Professionals with a graduate degree may earn nearly twice the salary in their fields as someone who only has a Bachelor's degree, and obtaining an advanced degree allows graduates to learn more about their chosen field, practice their craft and network with peers. Competition for many graduate programs is fierce, however. For instance, the University of North Carolina accepts only about one-third of applicants. Creating the most effective curriculum vitae, or CV, for your application may give you the edge needed to be part of the accepted group at your chosen school.

Type your name and contact information, including address, phone and email, at the top of the CV. As you would for a resume, use an email address that reflects a professional persona, such as one that uses your name. Consider placing this information in a header for the document so it appears on every page of your CV.

Create an education section that lists your degrees obtained, schools attended and dates. If you received merit scholarships, you may want to include those in this section to emphasize your academic prowess. Place the information in reverse chronological order, beginning with the most recent.

Develop a section for academic projects that highlights research, presentations, publications, internships and any coursework applicable to the graduate program you are applying for. Use bullets to format this section, and place the details in reverse chronological order.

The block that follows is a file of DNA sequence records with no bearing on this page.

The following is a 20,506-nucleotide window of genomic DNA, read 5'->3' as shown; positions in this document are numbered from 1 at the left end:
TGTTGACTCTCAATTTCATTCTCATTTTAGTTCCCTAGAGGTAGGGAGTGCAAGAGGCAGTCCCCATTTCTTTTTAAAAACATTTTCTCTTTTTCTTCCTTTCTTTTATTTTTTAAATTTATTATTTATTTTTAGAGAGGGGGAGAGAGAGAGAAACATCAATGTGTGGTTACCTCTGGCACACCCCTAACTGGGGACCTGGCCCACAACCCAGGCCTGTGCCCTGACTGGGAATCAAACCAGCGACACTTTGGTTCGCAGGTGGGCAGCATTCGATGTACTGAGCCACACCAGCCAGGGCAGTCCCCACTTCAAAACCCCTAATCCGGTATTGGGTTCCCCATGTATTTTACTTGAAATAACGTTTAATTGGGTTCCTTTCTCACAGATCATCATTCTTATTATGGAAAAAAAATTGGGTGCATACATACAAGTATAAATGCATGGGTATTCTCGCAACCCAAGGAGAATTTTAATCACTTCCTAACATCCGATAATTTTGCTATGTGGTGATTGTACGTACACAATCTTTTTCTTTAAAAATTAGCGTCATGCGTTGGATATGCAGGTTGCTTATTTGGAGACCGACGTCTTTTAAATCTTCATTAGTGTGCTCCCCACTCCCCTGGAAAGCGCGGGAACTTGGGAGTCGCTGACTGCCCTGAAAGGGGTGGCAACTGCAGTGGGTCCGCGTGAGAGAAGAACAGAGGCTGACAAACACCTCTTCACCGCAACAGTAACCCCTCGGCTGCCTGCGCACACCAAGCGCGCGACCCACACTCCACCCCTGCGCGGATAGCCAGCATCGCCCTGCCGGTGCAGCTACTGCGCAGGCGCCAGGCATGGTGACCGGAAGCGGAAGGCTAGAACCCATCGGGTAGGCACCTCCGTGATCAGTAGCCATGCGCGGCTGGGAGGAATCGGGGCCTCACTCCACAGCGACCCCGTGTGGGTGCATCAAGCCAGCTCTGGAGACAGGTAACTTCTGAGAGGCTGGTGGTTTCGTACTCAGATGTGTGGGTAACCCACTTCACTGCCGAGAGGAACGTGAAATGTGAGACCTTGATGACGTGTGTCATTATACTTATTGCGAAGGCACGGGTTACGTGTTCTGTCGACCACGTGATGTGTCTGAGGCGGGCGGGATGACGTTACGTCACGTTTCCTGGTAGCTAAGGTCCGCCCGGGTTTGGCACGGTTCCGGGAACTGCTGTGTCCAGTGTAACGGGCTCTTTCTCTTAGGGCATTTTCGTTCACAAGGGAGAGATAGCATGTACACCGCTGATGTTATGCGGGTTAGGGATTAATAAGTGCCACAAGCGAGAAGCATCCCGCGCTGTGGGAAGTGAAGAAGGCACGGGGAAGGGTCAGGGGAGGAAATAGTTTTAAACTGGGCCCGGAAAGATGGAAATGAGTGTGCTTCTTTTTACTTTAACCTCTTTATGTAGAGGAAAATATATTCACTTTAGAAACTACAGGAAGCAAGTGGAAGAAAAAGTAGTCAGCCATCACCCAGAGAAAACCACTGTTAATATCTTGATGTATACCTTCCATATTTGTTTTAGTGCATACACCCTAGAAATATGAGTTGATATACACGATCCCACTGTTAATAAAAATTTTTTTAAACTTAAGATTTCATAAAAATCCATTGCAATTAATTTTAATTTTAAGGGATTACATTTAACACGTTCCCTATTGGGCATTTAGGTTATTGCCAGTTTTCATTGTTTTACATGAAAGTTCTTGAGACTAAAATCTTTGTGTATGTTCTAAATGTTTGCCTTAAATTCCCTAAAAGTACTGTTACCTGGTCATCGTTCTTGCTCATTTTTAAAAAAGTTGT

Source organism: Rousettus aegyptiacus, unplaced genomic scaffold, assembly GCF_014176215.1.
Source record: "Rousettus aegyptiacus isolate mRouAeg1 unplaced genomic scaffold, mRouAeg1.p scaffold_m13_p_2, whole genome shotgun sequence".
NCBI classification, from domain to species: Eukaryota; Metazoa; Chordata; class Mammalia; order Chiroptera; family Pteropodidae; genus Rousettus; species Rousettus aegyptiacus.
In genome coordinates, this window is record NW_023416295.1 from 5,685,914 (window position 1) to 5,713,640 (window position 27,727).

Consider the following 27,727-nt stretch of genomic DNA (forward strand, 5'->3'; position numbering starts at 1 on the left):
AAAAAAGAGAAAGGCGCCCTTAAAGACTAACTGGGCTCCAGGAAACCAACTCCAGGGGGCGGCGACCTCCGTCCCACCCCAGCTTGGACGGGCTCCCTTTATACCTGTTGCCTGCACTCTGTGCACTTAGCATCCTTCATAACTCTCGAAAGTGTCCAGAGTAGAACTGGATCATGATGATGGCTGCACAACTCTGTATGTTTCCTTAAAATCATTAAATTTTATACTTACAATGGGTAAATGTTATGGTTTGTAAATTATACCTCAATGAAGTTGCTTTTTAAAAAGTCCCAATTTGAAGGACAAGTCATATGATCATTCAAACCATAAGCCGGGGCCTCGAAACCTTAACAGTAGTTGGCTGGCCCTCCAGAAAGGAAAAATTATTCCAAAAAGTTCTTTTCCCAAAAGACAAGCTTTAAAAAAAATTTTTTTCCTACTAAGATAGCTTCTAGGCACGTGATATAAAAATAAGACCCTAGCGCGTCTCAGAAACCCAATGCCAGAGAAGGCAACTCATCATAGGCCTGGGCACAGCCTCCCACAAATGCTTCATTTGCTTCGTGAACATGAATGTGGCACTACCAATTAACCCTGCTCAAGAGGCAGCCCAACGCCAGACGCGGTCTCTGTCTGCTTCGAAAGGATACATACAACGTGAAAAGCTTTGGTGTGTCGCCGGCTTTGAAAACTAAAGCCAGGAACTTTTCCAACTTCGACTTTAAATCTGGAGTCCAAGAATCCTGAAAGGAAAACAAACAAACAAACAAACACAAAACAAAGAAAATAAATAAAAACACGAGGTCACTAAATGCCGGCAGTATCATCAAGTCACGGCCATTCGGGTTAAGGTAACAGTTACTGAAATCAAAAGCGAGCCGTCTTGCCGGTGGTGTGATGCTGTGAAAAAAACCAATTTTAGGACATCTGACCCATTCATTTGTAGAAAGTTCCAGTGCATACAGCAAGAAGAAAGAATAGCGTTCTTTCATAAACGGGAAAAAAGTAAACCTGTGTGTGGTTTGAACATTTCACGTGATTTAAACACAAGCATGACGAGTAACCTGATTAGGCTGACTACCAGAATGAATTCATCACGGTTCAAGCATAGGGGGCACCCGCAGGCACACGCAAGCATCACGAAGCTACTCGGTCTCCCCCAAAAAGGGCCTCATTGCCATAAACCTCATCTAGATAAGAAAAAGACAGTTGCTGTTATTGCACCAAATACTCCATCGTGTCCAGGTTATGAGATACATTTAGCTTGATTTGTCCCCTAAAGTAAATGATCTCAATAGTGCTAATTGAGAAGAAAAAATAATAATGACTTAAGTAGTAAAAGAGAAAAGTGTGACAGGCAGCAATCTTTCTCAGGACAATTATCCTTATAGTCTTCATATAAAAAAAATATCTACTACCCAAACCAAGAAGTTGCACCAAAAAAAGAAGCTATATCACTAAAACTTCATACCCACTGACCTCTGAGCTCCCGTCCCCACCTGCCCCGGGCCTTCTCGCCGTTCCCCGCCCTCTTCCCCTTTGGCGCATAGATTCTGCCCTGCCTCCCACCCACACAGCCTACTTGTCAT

Write a section for your employment history. Give positions, employers and dates in reverse chronological order. Include only two or three phrases with each position to emphasize how the experience makes you a suitable candidate for graduate school.

List community projects and extra-curricular campus activities in another section. Include activities that illustrate your skills in organizing, leading and managing, along with any other skills that show you will be successful in graduate work.

Add other sections for information appropriate for the school you wish to attend, such as accolades, memberships, certifications or other skills such as languages.

Organize the CV so the most relevant information appears first. If you just graduated, the education portion should probably be at the top. If you have extensive or prestigious work history since graduating, the employment section might come first. Use bold, italics and different font sizes to clearly differentiate the sections and information on the CV to create an attractive, consistent easy-to-read document.

Proofread carefully. Run a spell check. Then read through the CV on your own, paying particular attention to names. Use parallel grammatical structures and proper punctuation throughout the document.

Read through the requirements for the CV closely. Follow the school's guidelines regarding length and information.